Black cohosh relieves menopausal symptoms likely by mimicking neurostransmitters: dopaminergic, noradrenergic, serotoninergic and GABAergic effects have been demonstrated (49).
Black cohosh may have estrogenic effects, but data are conflicting (23). Studies also show that it has no effect on LH, FSH, prolactin, or estradiol (24). A black cohosh extract was shown to have antiproliferative and antiestrogenic effects in ER-negative cells. This suggests that black cohosh mediates its effects via an estrogen-independent pathway (25), possibly through HER-2 signaling (26).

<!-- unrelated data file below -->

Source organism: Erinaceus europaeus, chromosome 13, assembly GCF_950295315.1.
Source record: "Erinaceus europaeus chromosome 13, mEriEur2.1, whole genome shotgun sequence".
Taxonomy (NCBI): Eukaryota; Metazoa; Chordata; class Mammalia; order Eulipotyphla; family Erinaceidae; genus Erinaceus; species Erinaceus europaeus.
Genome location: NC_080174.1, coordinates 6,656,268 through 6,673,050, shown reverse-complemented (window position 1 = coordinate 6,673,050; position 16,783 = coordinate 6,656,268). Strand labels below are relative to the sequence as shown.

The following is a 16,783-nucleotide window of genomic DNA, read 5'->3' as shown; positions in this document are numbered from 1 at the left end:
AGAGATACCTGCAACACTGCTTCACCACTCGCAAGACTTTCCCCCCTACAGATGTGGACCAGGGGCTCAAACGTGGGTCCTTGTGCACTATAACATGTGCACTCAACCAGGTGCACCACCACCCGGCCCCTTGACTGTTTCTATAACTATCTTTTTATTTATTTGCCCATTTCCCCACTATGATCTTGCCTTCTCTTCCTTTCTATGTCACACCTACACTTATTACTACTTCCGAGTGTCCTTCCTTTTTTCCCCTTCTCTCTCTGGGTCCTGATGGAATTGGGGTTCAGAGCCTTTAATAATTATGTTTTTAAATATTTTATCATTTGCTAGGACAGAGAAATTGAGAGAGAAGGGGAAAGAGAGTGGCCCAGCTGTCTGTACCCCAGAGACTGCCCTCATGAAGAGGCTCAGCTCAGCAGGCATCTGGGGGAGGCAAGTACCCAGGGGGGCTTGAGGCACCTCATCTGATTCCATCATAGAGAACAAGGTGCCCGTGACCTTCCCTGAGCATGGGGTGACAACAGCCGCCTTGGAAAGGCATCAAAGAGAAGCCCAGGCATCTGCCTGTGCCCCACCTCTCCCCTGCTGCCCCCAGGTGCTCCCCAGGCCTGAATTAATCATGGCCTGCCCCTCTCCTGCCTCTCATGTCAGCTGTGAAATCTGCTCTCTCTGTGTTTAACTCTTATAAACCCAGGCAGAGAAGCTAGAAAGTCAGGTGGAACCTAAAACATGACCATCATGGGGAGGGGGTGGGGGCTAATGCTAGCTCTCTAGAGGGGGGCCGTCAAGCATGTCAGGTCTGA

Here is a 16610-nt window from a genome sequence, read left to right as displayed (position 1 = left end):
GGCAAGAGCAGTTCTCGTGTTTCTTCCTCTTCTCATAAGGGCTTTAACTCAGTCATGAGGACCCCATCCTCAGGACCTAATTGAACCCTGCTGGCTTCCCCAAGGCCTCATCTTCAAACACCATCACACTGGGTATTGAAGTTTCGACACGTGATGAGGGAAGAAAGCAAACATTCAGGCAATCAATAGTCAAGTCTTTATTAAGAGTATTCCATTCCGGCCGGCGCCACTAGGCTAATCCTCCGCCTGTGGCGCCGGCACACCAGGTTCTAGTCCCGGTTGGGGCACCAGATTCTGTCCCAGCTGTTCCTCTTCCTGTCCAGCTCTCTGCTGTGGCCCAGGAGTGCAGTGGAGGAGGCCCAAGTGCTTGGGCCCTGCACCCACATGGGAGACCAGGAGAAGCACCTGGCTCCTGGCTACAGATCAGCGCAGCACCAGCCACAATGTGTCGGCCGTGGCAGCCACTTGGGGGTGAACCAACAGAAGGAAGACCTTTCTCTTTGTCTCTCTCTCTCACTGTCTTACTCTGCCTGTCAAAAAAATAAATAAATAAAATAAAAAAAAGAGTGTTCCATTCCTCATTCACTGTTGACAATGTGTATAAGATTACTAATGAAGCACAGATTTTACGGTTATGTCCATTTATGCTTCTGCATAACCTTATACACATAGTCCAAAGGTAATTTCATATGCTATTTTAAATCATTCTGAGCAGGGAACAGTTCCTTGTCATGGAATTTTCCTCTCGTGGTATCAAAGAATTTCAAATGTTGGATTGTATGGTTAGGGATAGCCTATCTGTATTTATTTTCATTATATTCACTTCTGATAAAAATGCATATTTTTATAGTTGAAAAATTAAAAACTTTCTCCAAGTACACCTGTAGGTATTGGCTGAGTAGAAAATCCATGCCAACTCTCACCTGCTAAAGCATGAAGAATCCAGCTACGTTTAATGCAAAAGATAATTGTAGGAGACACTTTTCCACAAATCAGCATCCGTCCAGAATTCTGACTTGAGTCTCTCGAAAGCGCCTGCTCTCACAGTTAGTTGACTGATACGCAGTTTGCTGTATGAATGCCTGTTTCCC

Black cohosh also has been investigated for anticancer potential. In an invitro study, it repressed the expression of cyclin D1 and ID3, and inhibited proliferation of HepG2, p53 positive, liver cells (43).
In prostate cancer cells, a black cohosh extract demonstrated antiproliferative effects, via impaired equilibrative nucleoside transporter (ENT) activity, resulting in hindered nucleoside uptake (50).
Hepatotoxicity is a major concern with black cohosh use. Evaluation of liver biopsies from two patients who took black cohosh supplements showed the pattern of pathological injury of liver cells to be identical to toxic necrosis, seen during autoimmune hepatitis (51).